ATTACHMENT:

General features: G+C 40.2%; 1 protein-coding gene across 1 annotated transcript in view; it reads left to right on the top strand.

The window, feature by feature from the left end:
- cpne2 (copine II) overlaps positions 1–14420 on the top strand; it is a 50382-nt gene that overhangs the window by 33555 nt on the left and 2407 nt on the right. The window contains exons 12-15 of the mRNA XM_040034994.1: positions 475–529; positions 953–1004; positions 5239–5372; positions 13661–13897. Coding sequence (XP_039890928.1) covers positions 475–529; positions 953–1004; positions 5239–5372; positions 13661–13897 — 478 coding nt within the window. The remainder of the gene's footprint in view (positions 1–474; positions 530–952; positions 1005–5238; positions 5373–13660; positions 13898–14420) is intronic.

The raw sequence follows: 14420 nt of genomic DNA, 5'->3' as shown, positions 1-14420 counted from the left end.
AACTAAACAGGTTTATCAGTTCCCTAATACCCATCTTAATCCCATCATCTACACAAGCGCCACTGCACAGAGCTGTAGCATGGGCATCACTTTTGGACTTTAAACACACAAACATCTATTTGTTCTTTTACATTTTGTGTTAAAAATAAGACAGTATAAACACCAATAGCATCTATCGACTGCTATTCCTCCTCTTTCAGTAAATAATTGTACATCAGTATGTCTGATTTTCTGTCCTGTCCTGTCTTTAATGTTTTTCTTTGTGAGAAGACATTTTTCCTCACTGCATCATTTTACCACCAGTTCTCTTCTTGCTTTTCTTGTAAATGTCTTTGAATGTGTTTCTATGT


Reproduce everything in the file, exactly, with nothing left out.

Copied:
General features: G+C 40.2%; 1 protein-coding gene across 1 annotated transcript in view; it reads left to right on the top strand.

The window, feature by feature from the left end:
- cpne2 (copine II) overlaps positions 1–14420 on the top strand; it is a 50382-nt gene that overhangs the window by 33555 nt on the left and 2407 nt on the right. The window contains exons 12-15 of the mRNA XM_040034994.1: positions 475–529; positions 953–1004; positions 5239–5372; positions 13661–13897. Coding sequence (XP_039890928.1) covers positions 475–529; positions 953–1004; positions 5239–5372; positions 13661–13897 — 478 coding nt within the window. The remainder of the gene's footprint in view (positions 1–474; positions 530–952; positions 1005–5238; positions 5373–13660; positions 13898–14420) is intronic.

The raw sequence follows: 14420 nt of genomic DNA, 5'->3' as shown, positions 1-14420 counted from the left end.
AACTAAACAGGTTTATCAGTTCCCTAATACCCATCTTAATCCCATCATCTACACAAGCGCCACTGCACAGAGCTGTAGCATGGGCATCACTTTTGGACTTTAAACACACAAACATCTATTTGTTCTTTTACATTTTGTGTTAAAAATAAGACAGTATAAACACCAATAGCATCTATCGACTGCTATTCCTCCTCTTTCAGTAAATAATTGTACATCAGTATGTCTGATTTTCTGTCCTGTCCTGTCTTTAATGTTTTTCTTTGTGAGAAGACATTTTTCCTCACTGCATCATTTTACCACCAGTTCTCTTCTTGCTTTTCTTGTAAATGTCTTTGAATGTGTTTCTATGT